Hello everyone,

I’ve spent the last 16 hours trying to figure out how a very simple code I am writing on the Android NDK could fail this badly.

I am porting my engine to Android and I am at a loss.

I am using a very simple vertex shader multiplying the vertex stream by the MVP matrix and a fragment shader outputting green on a screen cleared in black.

I have a few very simple questions:

- Is a working OpenGL projection matrix expected to work with ES 2.0?

- Should glViewport be given normalized or in pixels as the doc says?

I can see the object when not passing a projection matrix (by only passing the object transformation matrix) but as soon as I put in the projection matrix nothing shows anymore…

Could it be an initialization problem?

Can perspective work on an object with a vertex stream only (no normal stream)?

Thank you for any help or advice you can give me.

# GL ES 2.0 Perspective Crazyness

**b34r**#1

**JoeDavis**#2

Yes. There is however a difference in the way that they are implemented in code, as OGLES 2.0 does not provide a matrix stack like desktop GL or OGLES 1.x. This means you have to create and manage your own matrices (there are examples of this in most of our demos and training courses. Take a look at one of the earlier training courses, such as IntroducingPOD, to see how this is done in OGLES 2.0).

glViewport is used to declare the width and hight of the window you are rendering to in pixels, as well as the position of the lower left corner of the window in NDC (normalized device coordinates).

If you look through the training courses in our SDK you can find many examples of this being used, but it may be worthwhile reading the Khronos documentation for this function to gain a complete understanding of what it does.

This sounds like you are incorrectly calculating your projection matrix and causing the object to be placed outside of your clip space boundaries (e.g. behind the camera, outside of the bounds of the window, or beyond the far plane). Once again, looking through the code for training courses in our SDK should help you determine where your own calculations are going wrong.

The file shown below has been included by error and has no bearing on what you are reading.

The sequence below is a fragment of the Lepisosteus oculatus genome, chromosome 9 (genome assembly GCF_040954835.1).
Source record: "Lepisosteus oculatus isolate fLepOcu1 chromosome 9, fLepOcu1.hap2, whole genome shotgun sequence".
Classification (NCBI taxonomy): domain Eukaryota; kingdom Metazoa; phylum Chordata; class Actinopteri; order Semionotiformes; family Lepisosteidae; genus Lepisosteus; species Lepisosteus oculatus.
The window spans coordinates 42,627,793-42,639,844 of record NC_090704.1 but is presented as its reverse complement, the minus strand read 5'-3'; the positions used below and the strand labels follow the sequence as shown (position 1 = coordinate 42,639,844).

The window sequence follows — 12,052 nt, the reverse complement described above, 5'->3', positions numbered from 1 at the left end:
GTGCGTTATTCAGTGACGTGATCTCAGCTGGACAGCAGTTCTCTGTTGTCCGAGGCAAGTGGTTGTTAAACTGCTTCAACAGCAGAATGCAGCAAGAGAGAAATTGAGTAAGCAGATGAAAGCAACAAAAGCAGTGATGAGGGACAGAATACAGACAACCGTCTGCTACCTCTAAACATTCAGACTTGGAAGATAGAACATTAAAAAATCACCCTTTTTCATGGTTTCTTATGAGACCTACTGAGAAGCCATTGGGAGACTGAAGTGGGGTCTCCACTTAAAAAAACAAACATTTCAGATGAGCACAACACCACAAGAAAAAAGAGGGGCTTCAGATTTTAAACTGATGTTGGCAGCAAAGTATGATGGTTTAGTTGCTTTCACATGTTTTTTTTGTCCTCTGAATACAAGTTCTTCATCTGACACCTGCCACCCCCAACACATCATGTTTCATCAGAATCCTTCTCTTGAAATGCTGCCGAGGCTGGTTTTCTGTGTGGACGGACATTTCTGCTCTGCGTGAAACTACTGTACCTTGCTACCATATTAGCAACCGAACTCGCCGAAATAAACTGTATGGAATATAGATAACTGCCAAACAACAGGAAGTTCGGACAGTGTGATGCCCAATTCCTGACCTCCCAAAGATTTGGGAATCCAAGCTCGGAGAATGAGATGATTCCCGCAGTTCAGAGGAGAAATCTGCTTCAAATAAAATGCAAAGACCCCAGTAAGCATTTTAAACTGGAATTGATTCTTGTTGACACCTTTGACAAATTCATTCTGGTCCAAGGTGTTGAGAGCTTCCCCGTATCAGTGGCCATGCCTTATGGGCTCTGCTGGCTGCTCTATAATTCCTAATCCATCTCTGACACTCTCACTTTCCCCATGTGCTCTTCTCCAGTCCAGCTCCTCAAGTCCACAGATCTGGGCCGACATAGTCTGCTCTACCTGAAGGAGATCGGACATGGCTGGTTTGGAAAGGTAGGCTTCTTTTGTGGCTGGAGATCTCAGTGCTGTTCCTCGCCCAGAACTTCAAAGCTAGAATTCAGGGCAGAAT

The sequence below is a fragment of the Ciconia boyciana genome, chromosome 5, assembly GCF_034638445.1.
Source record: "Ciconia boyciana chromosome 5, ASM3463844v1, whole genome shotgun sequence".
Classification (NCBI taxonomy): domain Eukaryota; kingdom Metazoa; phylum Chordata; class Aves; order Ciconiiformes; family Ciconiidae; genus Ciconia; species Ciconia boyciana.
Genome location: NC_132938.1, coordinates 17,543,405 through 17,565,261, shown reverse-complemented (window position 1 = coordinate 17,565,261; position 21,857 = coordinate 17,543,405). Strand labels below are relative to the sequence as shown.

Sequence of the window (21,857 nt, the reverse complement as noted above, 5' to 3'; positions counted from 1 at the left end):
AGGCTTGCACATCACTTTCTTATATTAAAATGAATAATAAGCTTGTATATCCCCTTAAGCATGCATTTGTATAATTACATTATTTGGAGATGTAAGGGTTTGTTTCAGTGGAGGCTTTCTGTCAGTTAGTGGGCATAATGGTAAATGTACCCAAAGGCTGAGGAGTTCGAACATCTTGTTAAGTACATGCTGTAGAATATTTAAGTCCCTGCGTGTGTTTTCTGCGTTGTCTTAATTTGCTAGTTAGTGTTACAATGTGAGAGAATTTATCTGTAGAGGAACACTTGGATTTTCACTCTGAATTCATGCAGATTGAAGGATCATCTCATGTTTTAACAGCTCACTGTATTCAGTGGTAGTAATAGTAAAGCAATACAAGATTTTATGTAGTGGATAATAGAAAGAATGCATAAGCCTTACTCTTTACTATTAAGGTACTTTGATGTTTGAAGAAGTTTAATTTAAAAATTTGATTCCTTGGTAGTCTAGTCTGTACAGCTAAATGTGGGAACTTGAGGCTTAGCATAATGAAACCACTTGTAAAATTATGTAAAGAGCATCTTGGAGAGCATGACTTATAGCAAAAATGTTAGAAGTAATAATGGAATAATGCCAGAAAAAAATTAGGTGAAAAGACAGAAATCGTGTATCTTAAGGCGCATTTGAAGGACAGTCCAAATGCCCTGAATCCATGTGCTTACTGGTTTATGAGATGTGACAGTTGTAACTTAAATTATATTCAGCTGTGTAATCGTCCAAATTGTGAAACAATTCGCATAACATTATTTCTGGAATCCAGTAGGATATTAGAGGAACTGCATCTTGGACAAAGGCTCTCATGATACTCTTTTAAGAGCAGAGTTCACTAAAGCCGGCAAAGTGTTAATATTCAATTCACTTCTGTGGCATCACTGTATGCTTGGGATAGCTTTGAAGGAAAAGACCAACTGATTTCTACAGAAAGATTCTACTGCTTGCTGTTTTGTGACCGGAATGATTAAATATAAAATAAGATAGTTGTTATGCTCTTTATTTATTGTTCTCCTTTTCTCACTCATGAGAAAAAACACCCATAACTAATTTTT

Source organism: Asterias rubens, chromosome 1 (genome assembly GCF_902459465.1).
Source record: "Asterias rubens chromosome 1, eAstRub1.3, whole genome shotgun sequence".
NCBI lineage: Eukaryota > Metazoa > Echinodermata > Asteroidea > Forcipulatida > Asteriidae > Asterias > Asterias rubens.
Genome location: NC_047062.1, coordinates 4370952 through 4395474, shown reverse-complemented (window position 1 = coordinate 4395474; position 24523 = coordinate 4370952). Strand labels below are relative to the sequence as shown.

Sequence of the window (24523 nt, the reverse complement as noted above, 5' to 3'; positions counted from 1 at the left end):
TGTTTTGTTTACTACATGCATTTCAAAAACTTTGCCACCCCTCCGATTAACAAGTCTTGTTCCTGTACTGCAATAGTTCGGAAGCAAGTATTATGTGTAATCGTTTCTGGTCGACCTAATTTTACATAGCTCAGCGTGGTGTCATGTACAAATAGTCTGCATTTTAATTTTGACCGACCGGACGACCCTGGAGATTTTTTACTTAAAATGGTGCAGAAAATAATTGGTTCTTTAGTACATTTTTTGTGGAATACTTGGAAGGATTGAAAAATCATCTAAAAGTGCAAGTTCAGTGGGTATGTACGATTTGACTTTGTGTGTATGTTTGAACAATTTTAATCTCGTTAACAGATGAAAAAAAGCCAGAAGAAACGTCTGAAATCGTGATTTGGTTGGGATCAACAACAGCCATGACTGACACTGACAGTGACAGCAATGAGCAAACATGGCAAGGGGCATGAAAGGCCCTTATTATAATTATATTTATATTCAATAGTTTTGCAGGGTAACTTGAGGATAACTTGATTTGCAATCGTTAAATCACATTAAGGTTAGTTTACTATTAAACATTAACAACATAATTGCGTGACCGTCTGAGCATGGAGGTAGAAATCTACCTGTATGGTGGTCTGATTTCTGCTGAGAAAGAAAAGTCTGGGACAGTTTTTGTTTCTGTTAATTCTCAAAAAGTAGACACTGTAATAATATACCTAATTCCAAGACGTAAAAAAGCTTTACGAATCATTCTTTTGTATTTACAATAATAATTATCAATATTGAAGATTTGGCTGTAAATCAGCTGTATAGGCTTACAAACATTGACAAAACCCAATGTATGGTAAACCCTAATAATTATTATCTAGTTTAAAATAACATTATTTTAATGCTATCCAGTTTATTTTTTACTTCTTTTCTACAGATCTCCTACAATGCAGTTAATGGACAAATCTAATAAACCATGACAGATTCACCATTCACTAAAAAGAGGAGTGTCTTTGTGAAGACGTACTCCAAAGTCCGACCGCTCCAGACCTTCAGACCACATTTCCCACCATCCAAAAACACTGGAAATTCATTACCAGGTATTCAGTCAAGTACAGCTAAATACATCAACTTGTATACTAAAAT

The normals of the object are not involved in this calculation. You only need to transform the position of the vertices using the MVP matrix in your vertex shader.

**b34r**#3

Hi,

Thank you for the fast answer.

Unfortunately you only confirmed my feeling that I am really at a loss here…

The engine for which I am writing a port has a functional Direct X, OpenGL and Wii GX port using this same matrix (with RH/LH tweaking where required but I confirmed and reconfirmed this was not the issue a good thousand times already).

I spent a lot of time investigating the problem to the point where I started swapping code from demos around. All this to no extend.

I really believe the problem lies in the initialization code or something. I can manage to get a picture when dividing the MVP matrix by a very large factor (8192) (yes, I am that lost :D).

Well, I am going to trace every single bit of code executed but unfortunately the NDK makes it much harder than it ought to be…

I’ll report the issue once I get it.

**xmas**#4

Could you please post:

- the vertex shader you are using

- the values passed to glUniformMatrix for your MVP matrix

- the values passed to glViewport.

With that we should be able to help you.

**b34r**#5

I got it!

The aspect ratio was completely bogus due to a bug in the parser (which only manifested with this toolchain). Blame on me for not dumping the matrix to the log.

I did not realize that the A/R correction was applied *after* the matrix computation and so all my tries with different formulas (there isn’t many anyway) would lead to the same problem.

Thank you for your help!